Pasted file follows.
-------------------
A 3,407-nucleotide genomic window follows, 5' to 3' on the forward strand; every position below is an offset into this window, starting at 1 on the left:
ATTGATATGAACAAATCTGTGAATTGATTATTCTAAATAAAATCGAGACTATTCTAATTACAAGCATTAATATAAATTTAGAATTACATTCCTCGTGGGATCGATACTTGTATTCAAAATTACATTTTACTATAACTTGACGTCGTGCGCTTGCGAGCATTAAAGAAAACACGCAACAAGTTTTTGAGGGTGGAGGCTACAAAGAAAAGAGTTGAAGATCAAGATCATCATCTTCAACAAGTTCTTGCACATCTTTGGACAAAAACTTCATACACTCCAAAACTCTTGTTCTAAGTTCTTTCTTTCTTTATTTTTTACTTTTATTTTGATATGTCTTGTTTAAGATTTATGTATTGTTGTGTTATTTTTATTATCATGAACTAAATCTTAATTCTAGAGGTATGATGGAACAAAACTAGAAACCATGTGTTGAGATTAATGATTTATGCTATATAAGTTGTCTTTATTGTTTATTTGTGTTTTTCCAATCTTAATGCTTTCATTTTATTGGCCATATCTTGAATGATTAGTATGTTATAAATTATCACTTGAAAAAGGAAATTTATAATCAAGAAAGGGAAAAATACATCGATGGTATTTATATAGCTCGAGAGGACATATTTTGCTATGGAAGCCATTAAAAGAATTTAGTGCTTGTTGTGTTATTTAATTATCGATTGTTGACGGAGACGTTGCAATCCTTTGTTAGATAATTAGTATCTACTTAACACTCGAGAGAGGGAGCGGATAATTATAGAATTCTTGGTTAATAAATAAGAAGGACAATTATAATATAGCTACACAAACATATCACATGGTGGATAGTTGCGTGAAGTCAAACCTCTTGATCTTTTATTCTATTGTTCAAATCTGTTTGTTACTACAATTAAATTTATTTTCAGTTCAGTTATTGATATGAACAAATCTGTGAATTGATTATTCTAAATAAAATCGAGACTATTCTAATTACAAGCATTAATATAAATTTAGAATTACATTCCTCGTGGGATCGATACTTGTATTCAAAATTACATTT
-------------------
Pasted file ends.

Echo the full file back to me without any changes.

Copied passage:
A 3,407-nucleotide genomic window follows, 5' to 3' on the forward strand; every position below is an offset into this window, starting at 1 on the left:
ATTGATATGAACAAATCTGTGAATTGATTATTCTAAATAAAATCGAGACTATTCTAATTACAAGCATTAATATAAATTTAGAATTACATTCCTCGTGGGATCGATACTTGTATTCAAAATTACATTTTACTATAACTTGACGTCGTGCGCTTGCGAGCATTAAAGAAAACACGCAACAAGTTTTTGAGGGTGGAGGCTACAAAGAAAAGAGTTGAAGATCAAGATCATCATCTTCAACAAGTTCTTGCACATCTTTGGACAAAAACTTCATACACTCCAAAACTCTTGTTCTAAGTTCTTTCTTTCTTTATTTTTTACTTTTATTTTGATATGTCTTGTTTAAGATTTATGTATTGTTGTGTTATTTTTATTATCATGAACTAAATCTTAATTCTAGAGGTATGATGGAACAAAACTAGAAACCATGTGTTGAGATTAATGATTTATGCTATATAAGTTGTCTTTATTGTTTATTTGTGTTTTTCCAATCTTAATGCTTTCATTTTATTGGCCATATCTTGAATGATTAGTATGTTATAAATTATCACTTGAAAAAGGAAATTTATAATCAAGAAAGGGAAAAATACATCGATGGTATTTATATAGCTCGAGAGGACATATTTTGCTATGGAAGCCATTAAAAGAATTTAGTGCTTGTTGTGTTATTTAATTATCGATTGTTGACGGAGACGTTGCAATCCTTTGTTAGATAATTAGTATCTACTTAACACTCGAGAGAGGGAGCGGATAATTATAGAATTCTTGGTTAATAAATAAGAAGGACAATTATAATATAGCTACACAAACATATCACATGGTGGATAGTTGCGTGAAGTCAAACCTCTTGATCTTTTATTCTATTGTTCAAATCTGTTTGTTACTACAATTAAATTTATTTTCAGTTCAGTTATTGATATGAACAAATCTGTGAATTGATTATTCTAAATAAAATCGAGACTATTCTAATTACAAGCATTAATATAAATTTAGAATTACATTCCTCGTGGGATCGATACTTGTATTCAAAATTACATTT